Which Python versions support Gloe?

Gloe can be used in projects running Python 3.9, 3.10, 3.11, and 3.12.

Do I need to use type hints in my code?

According to our philosophy, Gloe is designed to be used with explicitly typed code. You can choose to ignore this and still take advantage of other Gloe features; however, you will be on your own path.

Can I use a Python type checker other than Mypy?

Gloe utilizes the default Python typing features. Its compatibility depends on the capability and completeness of the type checker you wish to use. Gloe is fully tested only with Mypy, but you are encouraged to test it on alternative tools (like Pyright) and provide us feedback.

Do I need a Mypy plugin to use Gloe?

No. Gloe does not require any Mypy plugins.

Is Gloe a workflow orchestrator?

Currently, unlike platforms like Airflow that include scheduler backends for task orchestration, Gloe’s primary purpose is to aid in development. The graph structure aims to make the code more flat and hence more readable. However, it is important to note that Gloe does not offer functionalities for executing tasks in a dedicated environment, nor does it directly contribute to execution speed or scalability improvements.

Can I debug my code as I am used to?

Yes! Gloe does not change the standard debugging process. The gloe.utils.debug() utility is just an extra helper.

Does Gloe have a limit on the number of nodes for the graph?

No. You can compose as many transformers as you want. The only current limitation of Gloe is the number of nested branches: you can’t have more than approximately 350 nested branches (i.e., a branch that contains another branch, which in turn contains another branch, and so on). This scenario is not feasible and is discouraged by Gloe principles.

Does Gloe make my code slower?

We are currently developing benchmarks to be published. However, we can provide a preliminary evaluation:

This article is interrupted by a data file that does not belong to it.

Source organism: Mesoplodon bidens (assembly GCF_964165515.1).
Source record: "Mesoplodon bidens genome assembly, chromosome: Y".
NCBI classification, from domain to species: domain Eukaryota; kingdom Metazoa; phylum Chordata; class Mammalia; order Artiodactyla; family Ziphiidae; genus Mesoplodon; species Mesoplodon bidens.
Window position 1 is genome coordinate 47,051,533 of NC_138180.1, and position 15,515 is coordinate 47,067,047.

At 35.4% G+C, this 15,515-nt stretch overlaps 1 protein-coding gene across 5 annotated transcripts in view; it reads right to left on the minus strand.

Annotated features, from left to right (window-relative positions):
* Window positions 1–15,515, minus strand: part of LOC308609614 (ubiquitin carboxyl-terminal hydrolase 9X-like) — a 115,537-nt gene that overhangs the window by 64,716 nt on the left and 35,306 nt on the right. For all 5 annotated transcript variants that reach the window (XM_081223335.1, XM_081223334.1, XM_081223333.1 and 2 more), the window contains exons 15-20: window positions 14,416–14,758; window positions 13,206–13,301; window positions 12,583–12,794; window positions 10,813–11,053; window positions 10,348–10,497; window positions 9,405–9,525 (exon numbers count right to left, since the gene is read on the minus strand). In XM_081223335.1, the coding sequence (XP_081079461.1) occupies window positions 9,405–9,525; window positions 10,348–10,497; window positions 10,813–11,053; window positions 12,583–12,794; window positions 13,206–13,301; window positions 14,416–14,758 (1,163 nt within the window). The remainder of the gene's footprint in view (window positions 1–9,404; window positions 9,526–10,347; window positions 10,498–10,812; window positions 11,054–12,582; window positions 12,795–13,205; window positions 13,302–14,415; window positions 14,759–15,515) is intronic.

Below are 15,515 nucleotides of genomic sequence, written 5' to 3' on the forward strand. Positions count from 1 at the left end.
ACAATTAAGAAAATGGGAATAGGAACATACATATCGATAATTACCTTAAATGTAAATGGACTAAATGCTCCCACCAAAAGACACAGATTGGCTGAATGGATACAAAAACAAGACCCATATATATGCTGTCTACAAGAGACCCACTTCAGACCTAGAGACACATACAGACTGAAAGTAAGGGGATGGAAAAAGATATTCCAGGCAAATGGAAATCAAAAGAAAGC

• Task: Simulate a computation with a duration of 2ms 450 times.

  • Environment: VM with 1 GB RAM, 25 GB Disk, Ubuntu 22.04 (LTS) x64, and a single CPU core. The command pyperf system tune from the pyperf library was applied before the tests.

  • Approach 1: Use only a for loop.

    def fake_computation():
      for _ in range(450):
  • Approach 2: Use a Gloe pipeline in which each operation is a transformer in a graph, resulting in 450 nodes.

    def fake_transformer(_):
    fake_computation = fake_transformer
    for _ in range(450 - 1):  # the above line already performs one operation 
        fake_computation = fake_computation >> fake_transformer
  • Test execution: The test was executed using the pyperf library with the default number of loops, values and warmups.

  • Time difference: Approach 2 (with Gloe) took about 9 milliseconds longer:

    | Benchmark        | Approach 2 | Approach 1           |
    | fake_computation | 883 ms     | 874 ms: 1.01x faster |

    When running the same experiment with 100 nodes instead of 450, the difference is only ~1ms.

We allow users to determine if the duration is excessive for their specific use cases.

Good and Bad Practices

What is the size of a transformer?

It depends (you were expecting that answer, right?). A single transformer can wrap the entire code of your flow, much like a Java main class can encompass an entire application. However, it is common practice to break our code into pieces to adhere to principles like SOLID and DDD. In this spirit, we encourage developers to think of transformers as units of responsibility: a block that, at first glance, has a clear role in the flow, while involving aspects whose underlying details can be reserved for deeper analysis. So, in your context, the size of a transformer depends on the set of responsibilities you want to make explicit in your flow.

Can I call a transformer inside another transformer?


This case refers to the follwing:

def my_transformer():
    flow = foo_transformer >> bar_transformer
    return flow() # nested transformer call

Definitely not! As stated in this section from the philosophy page, Gloe promotes flatness in code. Of course, a transformer can utilize other components in its logic, such as classes and objects, but all these components should work together to implement a single atomic responsibility: the transformer’s responsibility. Thus, the code reader/maintainer does not want to find a whole separated flow being called in the middle of a transformer’s logic.